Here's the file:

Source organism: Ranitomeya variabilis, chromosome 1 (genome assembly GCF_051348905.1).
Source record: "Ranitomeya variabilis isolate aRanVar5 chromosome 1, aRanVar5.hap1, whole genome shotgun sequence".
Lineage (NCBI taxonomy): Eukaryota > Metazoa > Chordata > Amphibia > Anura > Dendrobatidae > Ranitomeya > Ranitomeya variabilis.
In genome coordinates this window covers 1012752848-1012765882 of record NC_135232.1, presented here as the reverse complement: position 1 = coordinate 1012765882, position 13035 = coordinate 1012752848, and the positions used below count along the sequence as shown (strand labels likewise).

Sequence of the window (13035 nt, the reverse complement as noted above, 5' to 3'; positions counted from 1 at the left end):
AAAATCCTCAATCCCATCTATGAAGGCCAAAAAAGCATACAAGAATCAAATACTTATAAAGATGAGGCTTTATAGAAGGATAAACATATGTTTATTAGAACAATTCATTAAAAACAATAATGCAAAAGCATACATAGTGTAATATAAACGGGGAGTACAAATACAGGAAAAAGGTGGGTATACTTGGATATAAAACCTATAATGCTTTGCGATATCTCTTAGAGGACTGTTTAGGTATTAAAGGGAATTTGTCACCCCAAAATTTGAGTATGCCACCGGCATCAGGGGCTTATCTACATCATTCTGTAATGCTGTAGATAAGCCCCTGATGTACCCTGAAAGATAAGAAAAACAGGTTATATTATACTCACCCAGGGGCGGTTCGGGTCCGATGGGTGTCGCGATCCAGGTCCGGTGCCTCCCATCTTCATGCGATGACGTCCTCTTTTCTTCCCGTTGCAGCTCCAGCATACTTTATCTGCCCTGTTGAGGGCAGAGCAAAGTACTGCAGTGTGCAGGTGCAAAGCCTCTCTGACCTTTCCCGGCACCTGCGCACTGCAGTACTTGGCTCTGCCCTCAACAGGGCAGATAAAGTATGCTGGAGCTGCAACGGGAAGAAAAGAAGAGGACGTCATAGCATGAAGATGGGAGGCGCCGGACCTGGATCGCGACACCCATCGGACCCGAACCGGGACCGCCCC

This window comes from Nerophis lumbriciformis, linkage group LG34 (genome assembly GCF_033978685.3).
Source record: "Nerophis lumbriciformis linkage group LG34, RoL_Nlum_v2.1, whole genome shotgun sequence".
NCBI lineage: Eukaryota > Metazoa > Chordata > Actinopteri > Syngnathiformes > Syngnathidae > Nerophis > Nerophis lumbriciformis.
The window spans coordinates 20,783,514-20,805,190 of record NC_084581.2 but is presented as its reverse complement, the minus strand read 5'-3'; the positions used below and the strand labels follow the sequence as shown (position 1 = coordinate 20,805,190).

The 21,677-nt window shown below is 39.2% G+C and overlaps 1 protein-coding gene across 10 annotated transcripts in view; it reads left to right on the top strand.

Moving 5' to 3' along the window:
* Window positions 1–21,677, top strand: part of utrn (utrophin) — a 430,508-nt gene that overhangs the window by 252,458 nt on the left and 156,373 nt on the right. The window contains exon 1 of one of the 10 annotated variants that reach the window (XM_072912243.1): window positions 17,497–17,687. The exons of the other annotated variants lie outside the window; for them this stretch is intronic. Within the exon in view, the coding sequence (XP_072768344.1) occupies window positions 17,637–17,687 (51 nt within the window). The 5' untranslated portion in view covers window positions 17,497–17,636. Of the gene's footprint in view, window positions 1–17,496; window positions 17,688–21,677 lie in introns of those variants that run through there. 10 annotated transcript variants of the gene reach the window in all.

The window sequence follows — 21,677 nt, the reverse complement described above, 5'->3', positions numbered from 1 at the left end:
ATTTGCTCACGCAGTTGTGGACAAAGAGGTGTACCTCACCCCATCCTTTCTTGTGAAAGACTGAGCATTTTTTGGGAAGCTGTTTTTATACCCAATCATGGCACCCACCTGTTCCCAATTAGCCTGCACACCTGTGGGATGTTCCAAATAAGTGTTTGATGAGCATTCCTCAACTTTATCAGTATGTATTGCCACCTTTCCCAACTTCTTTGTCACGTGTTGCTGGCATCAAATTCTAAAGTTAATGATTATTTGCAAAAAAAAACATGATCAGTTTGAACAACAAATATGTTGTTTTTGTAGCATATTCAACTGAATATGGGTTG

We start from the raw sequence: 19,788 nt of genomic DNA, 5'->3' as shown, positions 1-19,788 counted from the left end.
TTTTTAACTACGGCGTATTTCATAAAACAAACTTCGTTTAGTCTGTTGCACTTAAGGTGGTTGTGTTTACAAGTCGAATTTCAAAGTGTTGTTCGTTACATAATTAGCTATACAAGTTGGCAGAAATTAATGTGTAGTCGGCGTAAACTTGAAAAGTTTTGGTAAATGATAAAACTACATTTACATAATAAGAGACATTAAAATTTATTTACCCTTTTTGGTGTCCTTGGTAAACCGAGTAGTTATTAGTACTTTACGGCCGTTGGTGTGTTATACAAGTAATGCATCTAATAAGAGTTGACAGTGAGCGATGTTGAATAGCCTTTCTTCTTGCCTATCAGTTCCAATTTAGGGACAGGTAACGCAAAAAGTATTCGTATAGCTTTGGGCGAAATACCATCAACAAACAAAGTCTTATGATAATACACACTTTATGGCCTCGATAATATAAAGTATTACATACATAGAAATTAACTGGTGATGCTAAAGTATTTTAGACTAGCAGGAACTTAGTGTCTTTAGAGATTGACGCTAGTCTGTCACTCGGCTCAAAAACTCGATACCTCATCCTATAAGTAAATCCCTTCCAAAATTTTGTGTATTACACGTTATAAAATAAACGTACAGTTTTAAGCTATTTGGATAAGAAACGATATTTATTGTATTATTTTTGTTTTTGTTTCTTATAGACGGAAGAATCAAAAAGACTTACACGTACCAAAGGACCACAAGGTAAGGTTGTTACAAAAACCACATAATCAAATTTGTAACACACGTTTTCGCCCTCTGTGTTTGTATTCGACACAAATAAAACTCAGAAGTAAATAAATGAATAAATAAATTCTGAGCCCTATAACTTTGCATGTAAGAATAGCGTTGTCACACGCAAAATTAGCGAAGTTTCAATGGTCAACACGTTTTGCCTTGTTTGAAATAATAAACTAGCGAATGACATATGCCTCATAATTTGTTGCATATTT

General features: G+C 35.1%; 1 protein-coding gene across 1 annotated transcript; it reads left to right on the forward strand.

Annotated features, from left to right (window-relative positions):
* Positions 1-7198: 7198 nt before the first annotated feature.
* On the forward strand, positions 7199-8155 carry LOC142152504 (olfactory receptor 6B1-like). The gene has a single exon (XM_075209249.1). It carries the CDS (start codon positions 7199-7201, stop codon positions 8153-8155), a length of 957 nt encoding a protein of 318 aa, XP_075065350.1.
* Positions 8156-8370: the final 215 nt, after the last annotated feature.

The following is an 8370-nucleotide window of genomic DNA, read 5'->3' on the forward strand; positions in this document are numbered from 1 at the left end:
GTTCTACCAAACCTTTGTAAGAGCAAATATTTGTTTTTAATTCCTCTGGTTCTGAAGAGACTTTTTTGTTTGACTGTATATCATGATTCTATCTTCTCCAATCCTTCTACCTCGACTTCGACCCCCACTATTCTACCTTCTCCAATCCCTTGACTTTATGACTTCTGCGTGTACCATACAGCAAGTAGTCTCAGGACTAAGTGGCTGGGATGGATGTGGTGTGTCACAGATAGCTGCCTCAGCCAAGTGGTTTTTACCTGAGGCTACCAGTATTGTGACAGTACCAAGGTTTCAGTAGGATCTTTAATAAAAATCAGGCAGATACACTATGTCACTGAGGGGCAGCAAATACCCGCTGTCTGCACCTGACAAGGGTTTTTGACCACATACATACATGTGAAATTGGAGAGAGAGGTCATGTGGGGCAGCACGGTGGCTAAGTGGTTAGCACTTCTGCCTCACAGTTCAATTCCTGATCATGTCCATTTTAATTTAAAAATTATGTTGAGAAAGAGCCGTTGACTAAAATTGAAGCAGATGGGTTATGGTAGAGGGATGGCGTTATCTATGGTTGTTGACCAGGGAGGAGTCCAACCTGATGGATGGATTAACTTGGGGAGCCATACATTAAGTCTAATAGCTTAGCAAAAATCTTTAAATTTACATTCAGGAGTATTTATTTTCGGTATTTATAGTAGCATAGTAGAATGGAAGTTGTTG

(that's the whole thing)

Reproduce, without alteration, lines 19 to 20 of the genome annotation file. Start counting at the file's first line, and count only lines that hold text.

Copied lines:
Annotated features, from left to right (window-relative positions):
* Positions 1-7198: 7198 nt before the first annotated feature.